Wheat growers need help in assessing resistant weeds
Scout with a Watchful Eye
There is also no substitute for careful, timely observation and scouting to keep resistant weeds from spreading. Be sure to clean tillage, seeding and harvest equipment when leaving fields with herbicide-resistant weeds to keep them from moving to other acres. “Be familiar enough with your fields to catch resistant biotypes early, and be aware of minor or major changes, like green streaks where seed has fallen,” Howatt said. Awareness of field history and yield impact, a watchful eye and a proactive management program will help growers save money and hassle in the long run.
Rotate Crops and Think Tillage
Cultural management options to help thwart resistance are tillage and crop rotation. Cereal crops rotated with crops like buckwheat, clovers and/or alfalfa can help keep weeds from adapting to a certain environment, making more control options available. These crops obstruct weeds, release natural weed-killing chemicals and simultaneously improve soil structure, prevent erosion and offer crop nutrients.
While no-till systems improve soil health and save farming costs, they can also enable perennial weeds to flourish. Howatt recommends delayed seeding to ensure adequate time to kill weeds with a burndown herbicide first.
To help meet the challenge, Syngenta has a diverse portfolio of cereal herbicides to meet the weed control needs of each field and help farmers grow more wheat. To help avoid additions to the seed bank, consider a burndown herbicide in addition to an in-season application of a postemergence herbicide. “Axial XL will typically provide the best control for wild oat, and is likely still controlling these resistant populations,” said Howatt. “It is still critical to rotate to other herbicides so that it remains effective,” he added.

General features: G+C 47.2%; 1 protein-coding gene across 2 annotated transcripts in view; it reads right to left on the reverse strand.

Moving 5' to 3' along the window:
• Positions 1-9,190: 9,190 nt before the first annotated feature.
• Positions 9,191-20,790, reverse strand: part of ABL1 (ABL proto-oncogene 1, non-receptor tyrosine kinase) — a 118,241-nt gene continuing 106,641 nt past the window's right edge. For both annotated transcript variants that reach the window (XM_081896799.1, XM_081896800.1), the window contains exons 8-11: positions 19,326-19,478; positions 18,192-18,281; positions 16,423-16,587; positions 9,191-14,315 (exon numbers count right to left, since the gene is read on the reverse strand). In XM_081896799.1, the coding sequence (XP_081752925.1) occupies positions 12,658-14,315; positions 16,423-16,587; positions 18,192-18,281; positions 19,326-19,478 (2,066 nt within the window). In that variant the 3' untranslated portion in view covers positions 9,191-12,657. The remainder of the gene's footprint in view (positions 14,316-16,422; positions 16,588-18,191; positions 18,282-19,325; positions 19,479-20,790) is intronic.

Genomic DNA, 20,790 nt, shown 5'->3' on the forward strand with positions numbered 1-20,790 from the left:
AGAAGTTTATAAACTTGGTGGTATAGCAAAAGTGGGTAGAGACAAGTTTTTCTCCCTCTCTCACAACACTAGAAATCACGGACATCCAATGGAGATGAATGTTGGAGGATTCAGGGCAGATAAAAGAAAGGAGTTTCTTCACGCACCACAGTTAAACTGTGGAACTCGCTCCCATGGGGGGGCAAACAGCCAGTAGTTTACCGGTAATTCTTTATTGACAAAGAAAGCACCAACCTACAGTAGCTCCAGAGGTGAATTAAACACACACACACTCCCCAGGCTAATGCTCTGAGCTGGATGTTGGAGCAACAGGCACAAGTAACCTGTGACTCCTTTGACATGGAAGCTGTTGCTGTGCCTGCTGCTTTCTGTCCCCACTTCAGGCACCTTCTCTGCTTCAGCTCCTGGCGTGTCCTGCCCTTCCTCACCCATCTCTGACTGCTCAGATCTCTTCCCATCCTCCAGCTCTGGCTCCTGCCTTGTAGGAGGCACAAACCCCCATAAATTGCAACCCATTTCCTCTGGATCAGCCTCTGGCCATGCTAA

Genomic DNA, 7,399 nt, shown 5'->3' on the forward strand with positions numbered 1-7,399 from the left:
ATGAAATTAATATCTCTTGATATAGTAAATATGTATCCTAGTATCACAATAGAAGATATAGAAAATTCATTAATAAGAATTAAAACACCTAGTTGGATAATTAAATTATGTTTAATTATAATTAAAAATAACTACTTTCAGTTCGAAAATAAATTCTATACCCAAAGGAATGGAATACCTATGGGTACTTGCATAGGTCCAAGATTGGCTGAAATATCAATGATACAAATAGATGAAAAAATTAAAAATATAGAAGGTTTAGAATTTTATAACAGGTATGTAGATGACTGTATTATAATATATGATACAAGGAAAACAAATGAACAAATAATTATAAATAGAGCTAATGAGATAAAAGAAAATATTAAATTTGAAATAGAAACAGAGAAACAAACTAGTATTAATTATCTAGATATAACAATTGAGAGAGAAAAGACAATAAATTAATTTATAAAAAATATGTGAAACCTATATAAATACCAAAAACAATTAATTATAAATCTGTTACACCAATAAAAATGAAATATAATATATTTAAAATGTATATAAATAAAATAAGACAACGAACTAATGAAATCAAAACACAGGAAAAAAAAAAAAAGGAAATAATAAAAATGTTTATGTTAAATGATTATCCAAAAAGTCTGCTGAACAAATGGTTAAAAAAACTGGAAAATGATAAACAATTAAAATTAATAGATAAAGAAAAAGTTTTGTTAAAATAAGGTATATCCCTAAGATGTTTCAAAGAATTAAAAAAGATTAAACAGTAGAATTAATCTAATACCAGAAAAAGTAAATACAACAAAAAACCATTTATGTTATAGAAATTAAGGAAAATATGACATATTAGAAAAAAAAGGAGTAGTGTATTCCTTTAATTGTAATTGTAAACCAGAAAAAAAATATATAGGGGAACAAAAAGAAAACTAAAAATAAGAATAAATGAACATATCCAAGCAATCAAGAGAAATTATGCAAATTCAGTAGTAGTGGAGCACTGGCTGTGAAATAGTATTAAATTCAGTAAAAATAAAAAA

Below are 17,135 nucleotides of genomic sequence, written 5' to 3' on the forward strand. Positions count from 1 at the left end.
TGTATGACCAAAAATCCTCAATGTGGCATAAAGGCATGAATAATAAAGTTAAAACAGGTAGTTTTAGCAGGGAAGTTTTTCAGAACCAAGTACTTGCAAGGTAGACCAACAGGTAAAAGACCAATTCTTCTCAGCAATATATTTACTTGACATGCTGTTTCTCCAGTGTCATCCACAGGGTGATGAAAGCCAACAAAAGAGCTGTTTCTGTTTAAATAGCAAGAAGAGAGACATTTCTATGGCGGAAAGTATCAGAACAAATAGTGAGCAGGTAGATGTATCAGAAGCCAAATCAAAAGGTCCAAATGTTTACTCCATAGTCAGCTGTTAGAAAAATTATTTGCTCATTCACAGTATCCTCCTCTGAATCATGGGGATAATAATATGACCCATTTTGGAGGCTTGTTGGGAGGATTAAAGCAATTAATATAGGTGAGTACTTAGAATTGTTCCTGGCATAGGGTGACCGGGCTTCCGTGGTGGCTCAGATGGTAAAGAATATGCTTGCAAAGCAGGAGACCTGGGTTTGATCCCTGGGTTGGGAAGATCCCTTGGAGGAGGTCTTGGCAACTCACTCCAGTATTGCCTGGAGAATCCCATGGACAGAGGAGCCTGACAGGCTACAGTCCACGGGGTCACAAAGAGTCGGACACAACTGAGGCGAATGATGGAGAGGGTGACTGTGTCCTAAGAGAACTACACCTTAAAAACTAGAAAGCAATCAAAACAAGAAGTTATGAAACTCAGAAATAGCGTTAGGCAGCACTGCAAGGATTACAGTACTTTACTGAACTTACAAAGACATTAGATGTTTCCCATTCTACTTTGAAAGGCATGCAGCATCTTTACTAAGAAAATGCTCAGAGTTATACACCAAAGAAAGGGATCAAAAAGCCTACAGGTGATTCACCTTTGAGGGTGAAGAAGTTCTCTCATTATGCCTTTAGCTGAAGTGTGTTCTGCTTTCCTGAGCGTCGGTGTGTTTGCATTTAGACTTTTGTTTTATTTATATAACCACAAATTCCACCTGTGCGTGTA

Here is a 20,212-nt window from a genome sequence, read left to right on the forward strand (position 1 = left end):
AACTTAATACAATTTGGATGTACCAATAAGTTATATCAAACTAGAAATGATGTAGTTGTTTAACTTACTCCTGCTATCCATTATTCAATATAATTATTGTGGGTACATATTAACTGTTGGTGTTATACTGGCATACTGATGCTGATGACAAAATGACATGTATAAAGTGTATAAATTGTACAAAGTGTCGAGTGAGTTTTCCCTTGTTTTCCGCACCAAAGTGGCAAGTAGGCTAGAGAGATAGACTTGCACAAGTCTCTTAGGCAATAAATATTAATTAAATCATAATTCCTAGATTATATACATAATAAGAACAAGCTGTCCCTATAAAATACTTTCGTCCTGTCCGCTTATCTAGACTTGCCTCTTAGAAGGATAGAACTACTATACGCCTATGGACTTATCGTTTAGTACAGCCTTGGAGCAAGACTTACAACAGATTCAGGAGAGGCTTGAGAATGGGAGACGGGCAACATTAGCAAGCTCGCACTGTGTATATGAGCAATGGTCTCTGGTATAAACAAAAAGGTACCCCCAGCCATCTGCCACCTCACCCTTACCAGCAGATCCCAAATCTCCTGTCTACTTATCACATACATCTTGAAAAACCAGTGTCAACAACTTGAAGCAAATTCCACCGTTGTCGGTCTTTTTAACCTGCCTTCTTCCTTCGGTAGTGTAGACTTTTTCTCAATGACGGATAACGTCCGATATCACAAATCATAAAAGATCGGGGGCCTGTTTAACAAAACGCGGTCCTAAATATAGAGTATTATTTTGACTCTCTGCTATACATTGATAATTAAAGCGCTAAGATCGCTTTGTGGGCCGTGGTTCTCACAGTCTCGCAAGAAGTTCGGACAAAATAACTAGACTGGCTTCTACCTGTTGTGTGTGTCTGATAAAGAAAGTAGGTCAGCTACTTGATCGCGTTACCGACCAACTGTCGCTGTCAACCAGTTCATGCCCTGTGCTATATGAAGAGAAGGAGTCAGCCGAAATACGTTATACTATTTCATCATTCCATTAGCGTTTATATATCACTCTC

Crop consultants and ag retailer agronomists need to check out the old and new chemistries for weed control because new ones have been coming onto the market, as Syngenta has noted about its line-up of products. Knowing the strengths and weaknesses of each and every one of them is important when talking to customers and requires investing some time by trained agronomists.
Syngenta has made it a standard practice to include management information and the mode of action group number on its product labels to help everyone remain ahead of resistance. As winter 2012 sets in and planning begins for the next growing season, remember that diversity is key in any resistance management program, Syngenta stresses. Refrain from heavy reliance on any one method of control to set the stage for strong, robust crops and profitable returns for years to come.
- USDA chief expects 2014 biofuel use targets to rise
- Study shows differences in understanding sustainable agriculture
- SDSU has precision ag minor because of fast changes
- Commentary: The ultimate squelch on GMO labeling
- Partnership to provide new bio-fertilizers
- Arysta LifeScience bio-products distribution in France
- U.S. GMO labeling foes triple spending in first half of this year
- Activists fighting Golden Rice even more in 2014
- Source shows half of GMO research is independent
- White House issues veto threat on bill to block WOTUS rule
- Stoller soybean research produces 214 bushels per acre
- FCC aims to offer high-speed internet to rural America